After nine months of dirt work, the first concrete pours for Malys Entertainment Center in North Little Rock are forecast to start in August. Three bulldozers and three trackhoes have kept busy molding the hilly topography into developable slopes and grades for this first-phase construction of a mixed-use project.
“Up until three weeks ago, we were working 12-hour days and running seven days a week,” said Ronnie Robertson, managing director at Maly Construction Group.
“1.4 million [cubic] yards will have to be moved to make this thing work like it needs to work.”
The former Wild River Country site at 6820 Crystal Hill Road will become home to a 100,000-SF entertainment center that reflects revamped and expanded plans.
A beer garden, outdoor miniature golf course and two-level bar are added amenities joining the 30-bay T-Time driving range with electronically tracked golf balls, arcade, hyperbowling lanes and restaurant.
“We are anticipating that we will get all the architectural drawings done by July,” said Dr. James Thomas, co-owner and co-developer with his wife, Dr. Smitha Thomas. “We should get done with construction by the end of 2024.”
The July opening of the 55,000-SF Malys Entertainment Center in Conway will serve as a partial preview of the larger North Little Rock project. Its lineup features 24 lanes of hyperbowling, an arcade, laser tag and ax throwing supported by a restaurant and two bars.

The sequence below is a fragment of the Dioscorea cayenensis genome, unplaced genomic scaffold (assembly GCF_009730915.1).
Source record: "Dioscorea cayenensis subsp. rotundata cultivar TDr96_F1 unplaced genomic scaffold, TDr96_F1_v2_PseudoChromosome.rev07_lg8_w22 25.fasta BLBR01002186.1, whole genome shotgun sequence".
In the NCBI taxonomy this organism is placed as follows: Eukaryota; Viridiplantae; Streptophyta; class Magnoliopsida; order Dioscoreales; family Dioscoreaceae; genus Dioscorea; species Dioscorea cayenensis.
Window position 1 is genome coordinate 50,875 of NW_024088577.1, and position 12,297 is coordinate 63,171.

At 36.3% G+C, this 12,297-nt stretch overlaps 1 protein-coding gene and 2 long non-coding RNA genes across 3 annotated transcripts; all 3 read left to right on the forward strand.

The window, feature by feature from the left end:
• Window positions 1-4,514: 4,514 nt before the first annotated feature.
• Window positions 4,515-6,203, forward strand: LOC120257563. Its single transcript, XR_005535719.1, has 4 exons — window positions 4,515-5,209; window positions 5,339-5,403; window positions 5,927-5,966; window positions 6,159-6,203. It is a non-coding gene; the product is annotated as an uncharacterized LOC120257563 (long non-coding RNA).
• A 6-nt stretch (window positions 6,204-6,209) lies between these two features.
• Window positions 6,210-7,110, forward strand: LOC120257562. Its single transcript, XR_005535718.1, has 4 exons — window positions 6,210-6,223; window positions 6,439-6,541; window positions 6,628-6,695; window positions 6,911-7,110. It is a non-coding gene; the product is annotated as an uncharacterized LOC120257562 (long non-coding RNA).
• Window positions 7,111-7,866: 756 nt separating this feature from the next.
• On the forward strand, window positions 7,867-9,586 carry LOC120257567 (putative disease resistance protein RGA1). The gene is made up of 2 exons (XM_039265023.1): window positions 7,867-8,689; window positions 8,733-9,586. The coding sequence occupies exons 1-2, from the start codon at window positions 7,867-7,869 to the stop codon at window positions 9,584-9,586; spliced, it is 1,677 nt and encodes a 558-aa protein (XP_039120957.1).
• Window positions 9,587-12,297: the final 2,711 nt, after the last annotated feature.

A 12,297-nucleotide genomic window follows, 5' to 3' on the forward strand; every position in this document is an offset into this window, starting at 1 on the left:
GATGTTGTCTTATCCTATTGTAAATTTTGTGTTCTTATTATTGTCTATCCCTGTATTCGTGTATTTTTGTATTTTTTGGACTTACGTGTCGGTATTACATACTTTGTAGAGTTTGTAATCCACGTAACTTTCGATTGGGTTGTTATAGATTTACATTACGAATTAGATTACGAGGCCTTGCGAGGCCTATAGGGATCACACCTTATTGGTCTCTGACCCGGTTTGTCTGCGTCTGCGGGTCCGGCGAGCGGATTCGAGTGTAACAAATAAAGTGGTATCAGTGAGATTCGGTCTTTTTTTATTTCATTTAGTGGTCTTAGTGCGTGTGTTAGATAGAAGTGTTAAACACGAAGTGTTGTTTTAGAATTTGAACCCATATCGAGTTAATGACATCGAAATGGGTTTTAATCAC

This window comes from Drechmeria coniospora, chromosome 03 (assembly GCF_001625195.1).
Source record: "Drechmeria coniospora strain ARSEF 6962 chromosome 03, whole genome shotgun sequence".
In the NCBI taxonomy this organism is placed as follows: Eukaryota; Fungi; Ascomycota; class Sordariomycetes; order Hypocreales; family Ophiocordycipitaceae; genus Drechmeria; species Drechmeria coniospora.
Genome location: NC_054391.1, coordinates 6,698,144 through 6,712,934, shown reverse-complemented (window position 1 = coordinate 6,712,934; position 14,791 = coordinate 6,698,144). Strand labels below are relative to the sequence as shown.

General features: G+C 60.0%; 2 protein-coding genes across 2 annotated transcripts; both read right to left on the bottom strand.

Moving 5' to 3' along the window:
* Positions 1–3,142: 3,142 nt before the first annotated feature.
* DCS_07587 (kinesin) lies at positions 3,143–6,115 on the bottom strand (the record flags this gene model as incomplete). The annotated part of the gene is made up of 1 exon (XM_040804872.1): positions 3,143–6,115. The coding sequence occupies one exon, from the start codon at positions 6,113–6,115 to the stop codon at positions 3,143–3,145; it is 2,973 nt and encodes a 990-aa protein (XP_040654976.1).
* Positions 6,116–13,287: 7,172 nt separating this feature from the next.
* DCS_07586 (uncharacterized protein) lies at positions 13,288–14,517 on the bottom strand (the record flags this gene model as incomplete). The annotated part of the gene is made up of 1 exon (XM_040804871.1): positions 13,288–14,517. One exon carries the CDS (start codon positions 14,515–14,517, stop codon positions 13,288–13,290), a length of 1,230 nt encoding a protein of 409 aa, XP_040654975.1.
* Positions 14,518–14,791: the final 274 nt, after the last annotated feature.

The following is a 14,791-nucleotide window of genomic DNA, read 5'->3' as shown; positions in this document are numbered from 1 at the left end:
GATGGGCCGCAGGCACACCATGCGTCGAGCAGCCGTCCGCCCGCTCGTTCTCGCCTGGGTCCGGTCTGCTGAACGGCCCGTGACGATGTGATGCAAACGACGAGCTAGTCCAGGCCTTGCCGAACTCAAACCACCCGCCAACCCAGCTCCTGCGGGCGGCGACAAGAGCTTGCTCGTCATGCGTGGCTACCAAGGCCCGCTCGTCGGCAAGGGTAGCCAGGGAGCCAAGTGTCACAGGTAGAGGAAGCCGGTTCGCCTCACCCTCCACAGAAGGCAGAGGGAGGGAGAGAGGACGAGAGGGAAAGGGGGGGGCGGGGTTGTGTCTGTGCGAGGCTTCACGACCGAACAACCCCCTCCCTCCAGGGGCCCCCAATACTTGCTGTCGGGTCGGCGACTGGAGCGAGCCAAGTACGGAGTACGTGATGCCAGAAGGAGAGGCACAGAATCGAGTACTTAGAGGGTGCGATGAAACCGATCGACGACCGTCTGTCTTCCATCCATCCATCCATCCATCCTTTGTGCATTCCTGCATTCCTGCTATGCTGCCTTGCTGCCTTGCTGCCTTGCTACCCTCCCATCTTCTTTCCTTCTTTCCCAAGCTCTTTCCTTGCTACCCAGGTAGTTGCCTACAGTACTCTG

In addition to pushing tons of dirt around the 72-acre North Little Rock property assembled by the Thomas family, steady streams of dump trucks have hauled away around 700,000 cubic yards of shale and soil.
These loads were shuttled 14 miles east for fill material on the 152-acre Dollar General Distribution Center site on U.S. 70 about a half-mile east of the Amazon fulfillment center at 13001 U.S. 70.
“On our busiest day we ran up to 120 trucks,” Robertson said. “We’ve slowed down. We’re only running 50 trucks a day now.”
Thomas is giving strong consideration to keep a significant piece of Wild River Country as a visual reminder of the property’s history as an entertainment destination.
The water slide tower with its seven flights of steel and concrete stairs might be retained as a last vestige of the largest water park in Arkansas, which made the scene nearly 40 years ago.
“That’s our intent,” said Ronnie Robertson. “We want to preserve it. That’s the reason it’s still standing.”
However, the site plan for Malys Entertainment Center dictates the tower must be relocated. That would require detaching the tower from its foundational anchor points and moving the structure at least 75 feet with the aid of a crane.
“We tried to incorporate it right where it is, but we just couldn’t make it work,” Robertson said. “We want to move it. We may not be able to.
“From day one, that’s all we’ve talked about: It would be neat to keep this as a landmark. Can we get it done for a cost we can eat?”